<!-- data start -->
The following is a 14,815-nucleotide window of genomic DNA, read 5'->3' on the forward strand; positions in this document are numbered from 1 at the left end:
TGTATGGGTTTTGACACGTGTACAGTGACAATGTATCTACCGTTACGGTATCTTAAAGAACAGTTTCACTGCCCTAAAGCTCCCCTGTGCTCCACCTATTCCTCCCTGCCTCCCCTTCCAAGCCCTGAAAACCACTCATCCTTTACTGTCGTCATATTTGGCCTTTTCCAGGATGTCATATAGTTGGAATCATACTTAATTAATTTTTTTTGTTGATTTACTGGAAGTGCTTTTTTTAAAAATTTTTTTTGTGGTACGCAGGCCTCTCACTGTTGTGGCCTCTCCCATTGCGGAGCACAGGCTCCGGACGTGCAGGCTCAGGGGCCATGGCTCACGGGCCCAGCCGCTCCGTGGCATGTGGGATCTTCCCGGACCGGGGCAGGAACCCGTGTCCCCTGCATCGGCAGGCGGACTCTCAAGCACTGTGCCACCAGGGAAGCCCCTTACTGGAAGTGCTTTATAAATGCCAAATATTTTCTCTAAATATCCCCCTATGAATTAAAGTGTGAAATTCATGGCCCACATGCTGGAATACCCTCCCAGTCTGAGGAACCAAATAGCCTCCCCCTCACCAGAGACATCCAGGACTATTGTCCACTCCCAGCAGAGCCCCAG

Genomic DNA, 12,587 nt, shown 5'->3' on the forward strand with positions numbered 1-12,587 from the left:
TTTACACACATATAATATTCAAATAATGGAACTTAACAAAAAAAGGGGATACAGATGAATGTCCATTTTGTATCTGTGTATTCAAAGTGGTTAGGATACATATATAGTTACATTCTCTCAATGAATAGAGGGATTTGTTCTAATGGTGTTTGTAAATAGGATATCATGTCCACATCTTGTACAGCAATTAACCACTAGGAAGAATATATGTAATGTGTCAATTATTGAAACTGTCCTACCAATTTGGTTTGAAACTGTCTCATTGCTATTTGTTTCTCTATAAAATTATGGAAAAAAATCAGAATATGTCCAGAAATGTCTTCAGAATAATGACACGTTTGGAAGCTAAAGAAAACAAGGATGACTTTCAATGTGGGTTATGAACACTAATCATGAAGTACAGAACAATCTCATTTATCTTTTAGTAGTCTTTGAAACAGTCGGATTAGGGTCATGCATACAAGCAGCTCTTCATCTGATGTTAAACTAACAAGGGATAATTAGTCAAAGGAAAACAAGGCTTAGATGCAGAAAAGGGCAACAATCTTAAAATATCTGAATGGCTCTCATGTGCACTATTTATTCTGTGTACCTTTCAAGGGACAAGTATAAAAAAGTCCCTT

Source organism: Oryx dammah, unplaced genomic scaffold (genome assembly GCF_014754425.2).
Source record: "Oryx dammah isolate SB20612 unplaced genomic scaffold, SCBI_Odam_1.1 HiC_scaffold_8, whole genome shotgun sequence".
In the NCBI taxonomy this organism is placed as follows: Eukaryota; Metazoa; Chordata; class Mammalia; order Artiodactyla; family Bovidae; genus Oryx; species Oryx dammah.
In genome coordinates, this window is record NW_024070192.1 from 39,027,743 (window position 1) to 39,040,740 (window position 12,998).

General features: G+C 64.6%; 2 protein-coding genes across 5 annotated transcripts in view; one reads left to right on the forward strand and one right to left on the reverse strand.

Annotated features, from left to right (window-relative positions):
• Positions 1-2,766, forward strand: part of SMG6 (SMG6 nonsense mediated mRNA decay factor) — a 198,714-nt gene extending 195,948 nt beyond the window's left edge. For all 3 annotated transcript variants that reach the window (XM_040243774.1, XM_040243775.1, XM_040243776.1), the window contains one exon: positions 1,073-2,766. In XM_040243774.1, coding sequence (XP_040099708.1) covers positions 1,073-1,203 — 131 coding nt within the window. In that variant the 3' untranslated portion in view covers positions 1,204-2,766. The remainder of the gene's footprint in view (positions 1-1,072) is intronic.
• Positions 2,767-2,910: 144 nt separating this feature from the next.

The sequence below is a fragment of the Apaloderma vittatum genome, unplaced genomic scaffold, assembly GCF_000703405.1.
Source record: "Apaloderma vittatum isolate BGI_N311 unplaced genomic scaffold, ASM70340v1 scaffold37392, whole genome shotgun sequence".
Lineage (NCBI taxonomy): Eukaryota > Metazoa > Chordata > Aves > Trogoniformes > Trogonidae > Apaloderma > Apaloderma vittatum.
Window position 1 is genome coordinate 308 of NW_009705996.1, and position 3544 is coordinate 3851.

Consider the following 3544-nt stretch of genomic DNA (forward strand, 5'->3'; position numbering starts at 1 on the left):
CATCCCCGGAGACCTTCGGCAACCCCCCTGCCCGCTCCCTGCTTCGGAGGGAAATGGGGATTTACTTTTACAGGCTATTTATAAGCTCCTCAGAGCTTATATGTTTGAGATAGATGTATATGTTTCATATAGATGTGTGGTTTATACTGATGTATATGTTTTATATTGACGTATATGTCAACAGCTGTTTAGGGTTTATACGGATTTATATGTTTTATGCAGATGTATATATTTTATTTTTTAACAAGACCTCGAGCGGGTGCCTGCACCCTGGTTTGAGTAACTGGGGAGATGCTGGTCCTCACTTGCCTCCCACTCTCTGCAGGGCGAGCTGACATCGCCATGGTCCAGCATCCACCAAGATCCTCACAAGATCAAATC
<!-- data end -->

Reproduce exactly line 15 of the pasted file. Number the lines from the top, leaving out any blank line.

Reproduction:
Lineage (NCBI taxonomy): Eukaryota > Metazoa > Chordata > Aves > Trogoniformes > Trogonidae > Apaloderma > Apaloderma vittatum.